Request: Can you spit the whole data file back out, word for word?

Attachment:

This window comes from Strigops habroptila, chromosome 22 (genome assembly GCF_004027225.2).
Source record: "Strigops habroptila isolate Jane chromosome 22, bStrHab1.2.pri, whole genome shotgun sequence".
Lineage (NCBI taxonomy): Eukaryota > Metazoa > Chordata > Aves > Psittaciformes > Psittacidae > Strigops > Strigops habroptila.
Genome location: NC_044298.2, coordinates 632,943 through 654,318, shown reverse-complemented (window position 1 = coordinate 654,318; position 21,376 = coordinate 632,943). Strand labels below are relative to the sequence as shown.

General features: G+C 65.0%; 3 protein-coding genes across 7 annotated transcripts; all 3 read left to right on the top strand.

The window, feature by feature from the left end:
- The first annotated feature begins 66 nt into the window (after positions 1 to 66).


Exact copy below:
This window comes from Strigops habroptila, chromosome 22 (genome assembly GCF_004027225.2).
Source record: "Strigops habroptila isolate Jane chromosome 22, bStrHab1.2.pri, whole genome shotgun sequence".
Lineage (NCBI taxonomy): Eukaryota > Metazoa > Chordata > Aves > Psittaciformes > Psittacidae > Strigops > Strigops habroptila.
Genome location: NC_044298.2, coordinates 632,943 through 654,318, shown reverse-complemented (window position 1 = coordinate 654,318; position 21,376 = coordinate 632,943). Strand labels below are relative to the sequence as shown.

General features: G+C 65.0%; 3 protein-coding genes across 7 annotated transcripts; all 3 read left to right on the top strand.

The window, feature by feature from the left end:
- The first annotated feature begins 66 nt into the window (after positions 1 to 66).